A program that provides risk reduction counseling and case management to address potential barriers to remaining HIV negative may buttress adherence to pre-exposure prophylaxis (PrEP) among Black men who have sex with men (MSM).

Publishing their findings in the Journal of the International AIDS Society, Darrell Wheeler, PhD, MPH, of the School of Social Welfare at the State University of New York at Albany and other researchers from the open-label HPTN 073 study enrolled 226 at-risk HIV-negative Black MSM in Los Angeles, Washington, DC, and Chapel Hill, North Carolina, between February 2013 and September 2015.

The investigators offered participants daily Truvada (tenofovir disoproxil fumarate/emtricitabine) as PrEP for up to 52 weeks; they were permitted to start Truvada at any time up to week 48 of the study. The participants were scheduled to make study visits at weeks 4, 8, 13, 26 and 52 of the study.

The participants received a so-called client-centered care coordination intervention, which included comprehensive risk counseling and services that were based on what is known as a self-determination theory approach. This included case management to address various life challenges that may serve as barriers to using HIV prevention methods.

Of the 226 enrollees, 178 (79%) started PrEP, including 153 (68%) upon enrolling in the study and 25 (11%) at a later study visit.

The men had a median age of 26 years old. About three quarters identified as gay and 20% identified as bisexual; 83% were single. A quarter had a high school diploma or less, 38% worked full time and 27% were unemployed. Nearly half (48%) reported an annual income of less than $20,000, and 69% had health insurance.

Tests indicated that at week 26 of the study, 64% of those who initiated PrEP were taking at least four doses per week, which research has indicated is associated with full protection against HIV.

After adjusting the data to account for various differences among the men, the researchers found that reporting condomless anal sex with an HIV-positive or unknown-status partner was associated with a greater likelihood of starting PrEP. Being 25 years old or older, compared with being younger than 25, was associated with a 2.95-fold greater likelihood of adhering well to PrEP at the 26-week visit. Additionally, having a perception of having enough money in life and having knowledge of a male partner taking PrEP prior to sex were associated with a respective 3.58-fold and 2.22-fold increased likelihood of adhering to the daily drug regimen at the study’s midpoint.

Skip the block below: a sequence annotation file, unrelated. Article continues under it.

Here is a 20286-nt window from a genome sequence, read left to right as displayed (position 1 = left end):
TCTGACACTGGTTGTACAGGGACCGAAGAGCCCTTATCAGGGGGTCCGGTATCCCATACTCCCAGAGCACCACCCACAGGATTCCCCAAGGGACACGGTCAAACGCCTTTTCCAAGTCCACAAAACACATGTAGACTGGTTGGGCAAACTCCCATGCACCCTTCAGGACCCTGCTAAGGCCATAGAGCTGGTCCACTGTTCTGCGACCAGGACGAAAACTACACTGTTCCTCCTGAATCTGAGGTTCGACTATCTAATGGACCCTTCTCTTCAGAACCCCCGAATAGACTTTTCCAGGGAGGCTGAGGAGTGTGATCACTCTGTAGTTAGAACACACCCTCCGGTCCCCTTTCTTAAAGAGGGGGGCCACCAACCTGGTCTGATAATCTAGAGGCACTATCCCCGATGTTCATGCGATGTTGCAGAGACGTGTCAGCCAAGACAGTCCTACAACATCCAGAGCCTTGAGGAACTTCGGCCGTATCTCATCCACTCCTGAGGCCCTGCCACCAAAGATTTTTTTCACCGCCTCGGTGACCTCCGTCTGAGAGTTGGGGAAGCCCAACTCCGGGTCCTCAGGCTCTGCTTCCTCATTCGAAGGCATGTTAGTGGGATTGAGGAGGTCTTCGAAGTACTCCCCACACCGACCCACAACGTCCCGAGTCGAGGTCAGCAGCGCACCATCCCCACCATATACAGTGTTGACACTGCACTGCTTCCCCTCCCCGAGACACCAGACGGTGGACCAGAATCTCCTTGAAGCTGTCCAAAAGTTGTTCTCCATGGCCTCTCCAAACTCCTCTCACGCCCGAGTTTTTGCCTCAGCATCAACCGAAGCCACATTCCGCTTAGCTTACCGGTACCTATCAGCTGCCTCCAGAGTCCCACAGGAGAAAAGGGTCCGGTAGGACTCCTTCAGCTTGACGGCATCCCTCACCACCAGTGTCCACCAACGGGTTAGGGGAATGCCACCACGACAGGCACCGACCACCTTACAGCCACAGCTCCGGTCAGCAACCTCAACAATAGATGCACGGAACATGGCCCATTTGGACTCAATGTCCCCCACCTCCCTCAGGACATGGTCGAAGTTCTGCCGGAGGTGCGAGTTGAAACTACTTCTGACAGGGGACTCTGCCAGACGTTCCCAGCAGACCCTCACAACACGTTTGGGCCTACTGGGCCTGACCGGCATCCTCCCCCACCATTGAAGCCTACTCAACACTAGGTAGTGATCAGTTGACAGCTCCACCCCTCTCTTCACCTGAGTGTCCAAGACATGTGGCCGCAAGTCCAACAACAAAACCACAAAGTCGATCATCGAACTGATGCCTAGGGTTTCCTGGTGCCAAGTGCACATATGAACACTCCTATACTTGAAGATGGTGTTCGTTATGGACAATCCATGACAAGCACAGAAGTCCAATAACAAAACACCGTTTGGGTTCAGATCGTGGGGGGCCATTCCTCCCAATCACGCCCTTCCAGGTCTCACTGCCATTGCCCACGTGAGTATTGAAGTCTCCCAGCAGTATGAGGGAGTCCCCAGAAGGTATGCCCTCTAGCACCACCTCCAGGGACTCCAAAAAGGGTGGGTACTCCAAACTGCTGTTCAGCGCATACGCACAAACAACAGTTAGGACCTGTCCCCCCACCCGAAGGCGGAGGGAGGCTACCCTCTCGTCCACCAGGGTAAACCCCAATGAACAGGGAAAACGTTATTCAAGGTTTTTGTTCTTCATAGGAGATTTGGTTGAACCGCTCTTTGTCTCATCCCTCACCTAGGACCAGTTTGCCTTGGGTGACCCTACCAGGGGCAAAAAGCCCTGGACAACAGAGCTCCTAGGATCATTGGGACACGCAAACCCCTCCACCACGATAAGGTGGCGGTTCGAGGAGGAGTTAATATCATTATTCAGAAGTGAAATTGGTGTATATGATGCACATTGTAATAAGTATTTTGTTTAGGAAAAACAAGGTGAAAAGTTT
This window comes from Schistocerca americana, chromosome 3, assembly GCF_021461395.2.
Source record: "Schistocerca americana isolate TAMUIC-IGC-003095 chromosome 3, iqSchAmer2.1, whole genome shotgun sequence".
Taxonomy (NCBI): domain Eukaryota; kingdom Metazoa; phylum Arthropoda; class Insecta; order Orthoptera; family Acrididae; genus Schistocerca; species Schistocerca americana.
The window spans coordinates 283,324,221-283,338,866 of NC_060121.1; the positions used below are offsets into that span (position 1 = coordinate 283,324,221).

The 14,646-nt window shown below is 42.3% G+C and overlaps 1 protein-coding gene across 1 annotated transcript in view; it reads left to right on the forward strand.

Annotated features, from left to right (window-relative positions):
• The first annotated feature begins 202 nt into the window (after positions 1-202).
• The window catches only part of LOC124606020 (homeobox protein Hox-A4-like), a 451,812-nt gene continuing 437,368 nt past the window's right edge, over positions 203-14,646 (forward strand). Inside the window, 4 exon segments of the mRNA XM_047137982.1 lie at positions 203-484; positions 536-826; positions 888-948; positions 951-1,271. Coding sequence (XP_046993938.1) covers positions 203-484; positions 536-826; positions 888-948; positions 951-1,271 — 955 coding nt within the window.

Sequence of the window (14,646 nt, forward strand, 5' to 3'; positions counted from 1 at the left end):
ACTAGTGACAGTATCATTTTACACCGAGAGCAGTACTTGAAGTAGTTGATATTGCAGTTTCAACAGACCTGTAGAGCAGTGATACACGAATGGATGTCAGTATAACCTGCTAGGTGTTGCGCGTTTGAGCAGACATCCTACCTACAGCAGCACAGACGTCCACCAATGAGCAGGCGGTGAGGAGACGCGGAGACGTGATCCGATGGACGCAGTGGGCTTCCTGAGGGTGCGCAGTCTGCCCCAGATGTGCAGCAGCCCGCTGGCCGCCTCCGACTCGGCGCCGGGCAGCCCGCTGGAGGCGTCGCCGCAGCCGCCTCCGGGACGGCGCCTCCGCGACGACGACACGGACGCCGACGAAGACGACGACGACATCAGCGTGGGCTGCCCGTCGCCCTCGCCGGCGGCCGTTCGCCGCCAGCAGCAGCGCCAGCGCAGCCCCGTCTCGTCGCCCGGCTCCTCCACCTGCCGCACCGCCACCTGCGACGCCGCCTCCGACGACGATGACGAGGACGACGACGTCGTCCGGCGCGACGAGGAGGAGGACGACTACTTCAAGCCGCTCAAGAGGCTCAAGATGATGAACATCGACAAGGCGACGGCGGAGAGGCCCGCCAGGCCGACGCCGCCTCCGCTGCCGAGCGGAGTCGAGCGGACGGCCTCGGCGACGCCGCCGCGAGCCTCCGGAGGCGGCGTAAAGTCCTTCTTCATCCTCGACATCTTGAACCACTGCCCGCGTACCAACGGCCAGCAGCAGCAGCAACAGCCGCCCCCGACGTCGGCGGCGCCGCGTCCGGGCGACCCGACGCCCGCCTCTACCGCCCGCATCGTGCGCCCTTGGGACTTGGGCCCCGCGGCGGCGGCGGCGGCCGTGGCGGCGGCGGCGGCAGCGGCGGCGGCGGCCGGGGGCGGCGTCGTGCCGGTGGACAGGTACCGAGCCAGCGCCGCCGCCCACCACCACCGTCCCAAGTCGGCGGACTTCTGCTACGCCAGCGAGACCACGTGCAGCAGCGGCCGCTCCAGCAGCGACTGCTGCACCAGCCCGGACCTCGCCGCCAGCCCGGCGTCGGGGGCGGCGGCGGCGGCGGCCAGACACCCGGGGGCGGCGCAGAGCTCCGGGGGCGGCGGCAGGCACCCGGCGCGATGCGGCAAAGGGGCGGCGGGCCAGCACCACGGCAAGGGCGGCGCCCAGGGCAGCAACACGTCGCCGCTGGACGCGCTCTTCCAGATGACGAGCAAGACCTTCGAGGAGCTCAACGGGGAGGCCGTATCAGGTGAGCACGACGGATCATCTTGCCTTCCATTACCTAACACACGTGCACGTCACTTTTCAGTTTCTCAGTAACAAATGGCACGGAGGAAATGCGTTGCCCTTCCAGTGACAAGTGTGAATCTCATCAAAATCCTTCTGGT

Those who started PrEP did not report an increase in their number of recent sexual partners during the study; they consistently reported a median of three partners.

During a cumulative 172 years of follow-up, five of the 178 men who started PrEP tested positive for HIV, for an infection rate of 2.9 cases per 100 years of follow-up. During a cumulative 39 years of follow-up among those who did not start PrEP, three new diagnoses occurred, for an infection rate of 7.7 cases per 100 years of follow-up. The difference between these two figures was not statistically significant, meaning it could have been driven by chance. That said, had the study population been larger, it is possible that the researchers would have seen a significant difference in the HIV acquisition rate between those who did and did not start PrEP.

“Findings from this demonstration project suggest that recruitment, PrEP uptake/initiations, adherence and retention of Black MSM was feasible,” the study authors concluded.

To read the study abstract, click here.